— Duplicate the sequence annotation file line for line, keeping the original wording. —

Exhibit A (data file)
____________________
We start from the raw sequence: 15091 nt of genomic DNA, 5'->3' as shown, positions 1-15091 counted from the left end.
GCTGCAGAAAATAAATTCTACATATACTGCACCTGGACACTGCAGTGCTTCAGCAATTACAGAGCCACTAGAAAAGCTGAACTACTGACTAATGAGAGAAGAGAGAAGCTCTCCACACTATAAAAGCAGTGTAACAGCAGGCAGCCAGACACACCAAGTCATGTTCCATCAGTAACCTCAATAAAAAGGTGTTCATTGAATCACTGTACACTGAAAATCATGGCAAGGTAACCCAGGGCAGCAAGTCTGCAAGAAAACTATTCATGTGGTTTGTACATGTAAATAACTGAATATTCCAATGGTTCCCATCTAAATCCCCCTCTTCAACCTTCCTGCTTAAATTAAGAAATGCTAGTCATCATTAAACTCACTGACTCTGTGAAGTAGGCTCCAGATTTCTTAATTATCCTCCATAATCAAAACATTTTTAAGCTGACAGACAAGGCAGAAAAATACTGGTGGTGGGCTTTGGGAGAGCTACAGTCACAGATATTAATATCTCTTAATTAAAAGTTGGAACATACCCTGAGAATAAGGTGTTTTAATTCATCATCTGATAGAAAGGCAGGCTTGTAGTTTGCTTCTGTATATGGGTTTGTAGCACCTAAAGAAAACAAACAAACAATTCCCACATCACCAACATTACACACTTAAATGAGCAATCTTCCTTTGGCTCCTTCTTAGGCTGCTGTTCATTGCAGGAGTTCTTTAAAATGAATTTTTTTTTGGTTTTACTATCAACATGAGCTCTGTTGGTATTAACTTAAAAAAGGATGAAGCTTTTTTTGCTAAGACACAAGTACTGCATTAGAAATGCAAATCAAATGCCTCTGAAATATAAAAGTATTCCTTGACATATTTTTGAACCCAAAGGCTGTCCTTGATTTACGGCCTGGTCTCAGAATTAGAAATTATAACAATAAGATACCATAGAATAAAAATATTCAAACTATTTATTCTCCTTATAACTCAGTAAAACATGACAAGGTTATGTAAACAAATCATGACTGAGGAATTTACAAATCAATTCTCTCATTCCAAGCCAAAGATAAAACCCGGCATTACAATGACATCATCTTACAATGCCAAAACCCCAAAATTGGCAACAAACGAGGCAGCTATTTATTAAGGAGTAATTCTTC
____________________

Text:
We start from the raw sequence: 15091 nt of genomic DNA, 5'->3' as shown, positions 1-15091 counted from the left end.
GCTGCAGAAAATAAATTCTACATATACTGCACCTGGACACTGCAGTGCTTCAGCAATTACAGAGCCACTAGAAAAGCTGAACTACTGACTAATGAGAGAAGAGAGAAGCTCTCCACACTATAAAAGCAGTGTAACAGCAGGCAGCCAGACACACCAAGTCATGTTCCATCAGTAACCTCAATAAAAAGGTGTTCATTGAATCACTGTACACTGAAAATCATGGCAAGGTAACCCAGGGCAGCAAGTCTGCAAGAAAACTATTCATGTGGTTTGTACATGTAAATAACTGAATATTCCAATGGTTCCCATCTAAATCCCCCTCTTCAACCTTCCTGCTTAAATTAAGAAATGCTAGTCATCATTAAACTCACTGACTCTGTGAAGTAGGCTCCAGATTTCTTAATTATCCTCCATAATCAAAACATTTTTAAGCTGACAGACAAGGCAGAAAAATACTGGTGGTGGGCTTTGGGAGAGCTACAGTCACAGATATTAATATCTCTTAATTAAAAGTTGGAACATACCCTGAGAATAAGGTGTTTTAATTCATCATCTGATAGAAAGGCAGGCTTGTAGTTTGCTTCTGTATATGGGTTTGTAGCACCTAAAGAAAACAAACAAACAATTCCCACATCACCAACATTACACACTTAAATGAGCAATCTTCCTTTGGCTCCTTCTTAGGCTGCTGTTCATTGCAGGAGTTCTTTAAAATGAATTTTTTTTTGGTTTTACTATCAACATGAGCTCTGTTGGTATTAACTTAAAAAAGGATGAAGCTTTTTTTGCTAAGACACAAGTACTGCATTAGAAATGCAAATCAAATGCCTCTGAAATATAAAAGTATTCCTTGACATATTTTTGAACCCAAAGGCTGTCCTTGATTTACGGCCTGGTCTCAGAATTAGAAATTATAACAATAAGATACCATAGAATAAAAATATTCAAACTATTTATTCTCCTTATAACTCAGTAAAACATGACAAGGTTATGTAAACAAATCATGACTGAGGAATTTACAAATCAATTCTCTCATTCCAAGCCAAAGATAAAACCCGGCATTACAATGACATCATCTTACAATGCCAAAACCCCAAAATTGGCAACAAACGAGGCAGCTATTTATTAAGGAGTAATTCTTC